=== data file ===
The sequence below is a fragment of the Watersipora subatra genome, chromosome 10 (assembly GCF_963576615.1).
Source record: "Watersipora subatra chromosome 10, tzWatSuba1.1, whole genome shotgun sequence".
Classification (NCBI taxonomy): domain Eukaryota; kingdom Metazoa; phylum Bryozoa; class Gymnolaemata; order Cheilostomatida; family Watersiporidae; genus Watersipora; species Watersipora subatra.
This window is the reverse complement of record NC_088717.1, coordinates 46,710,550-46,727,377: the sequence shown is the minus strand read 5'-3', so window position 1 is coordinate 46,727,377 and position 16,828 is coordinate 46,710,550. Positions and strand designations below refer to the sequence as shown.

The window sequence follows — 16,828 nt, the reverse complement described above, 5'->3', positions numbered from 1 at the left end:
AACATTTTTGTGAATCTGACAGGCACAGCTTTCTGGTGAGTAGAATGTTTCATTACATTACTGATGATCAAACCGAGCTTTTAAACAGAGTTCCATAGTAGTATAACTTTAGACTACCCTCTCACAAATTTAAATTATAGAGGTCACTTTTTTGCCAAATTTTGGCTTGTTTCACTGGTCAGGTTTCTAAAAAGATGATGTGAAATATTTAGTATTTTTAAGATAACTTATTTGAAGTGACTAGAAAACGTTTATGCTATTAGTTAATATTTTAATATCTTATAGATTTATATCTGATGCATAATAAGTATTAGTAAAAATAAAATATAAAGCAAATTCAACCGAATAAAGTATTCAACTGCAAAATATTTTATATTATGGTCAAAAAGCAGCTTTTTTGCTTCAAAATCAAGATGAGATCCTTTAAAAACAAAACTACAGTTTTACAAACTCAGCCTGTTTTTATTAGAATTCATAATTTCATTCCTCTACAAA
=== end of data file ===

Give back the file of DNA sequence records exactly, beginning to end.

The sequence below is a fragment of the Watersipora subatra genome, chromosome 10 (assembly GCF_963576615.1).
Source record: "Watersipora subatra chromosome 10, tzWatSuba1.1, whole genome shotgun sequence".
Classification (NCBI taxonomy): domain Eukaryota; kingdom Metazoa; phylum Bryozoa; class Gymnolaemata; order Cheilostomatida; family Watersiporidae; genus Watersipora; species Watersipora subatra.
This window is the reverse complement of record NC_088717.1, coordinates 46,710,550-46,727,377: the sequence shown is the minus strand read 5'-3', so window position 1 is coordinate 46,727,377 and position 16,828 is coordinate 46,710,550. Positions and strand designations below refer to the sequence as shown.

The window sequence follows — 16,828 nt, the reverse complement described above, 5'->3', positions numbered from 1 at the left end:
AACATTTTTGTGAATCTGACAGGCACAGCTTTCTGGTGAGTAGAATGTTTCATTACATTACTGATGATCAAACCGAGCTTTTAAACAGAGTTCCATAGTAGTATAACTTTAGACTACCCTCTCACAAATTTAAATTATAGAGGTCACTTTTTTGCCAAATTTTGGCTTGTTTCACTGGTCAGGTTTCTAAAAAGATGATGTGAAATATTTAGTATTTTTAAGATAACTTATTTGAAGTGACTAGAAAACGTTTATGCTATTAGTTAATATTTTAATATCTTATAGATTTATATCTGATGCATAATAAGTATTAGTAAAAATAAAATATAAAGCAAATTCAACCGAATAAAGTATTCAACTGCAAAATATTTTATATTATGGTCAAAAAGCAGCTTTTTTGCTTCAAAATCAAGATGAGATCCTTTAAAAACAAAACTACAGTTTTACAAACTCAGCCTGTTTTTATTAGAATTCATAATTTCATTCCTCTACAAA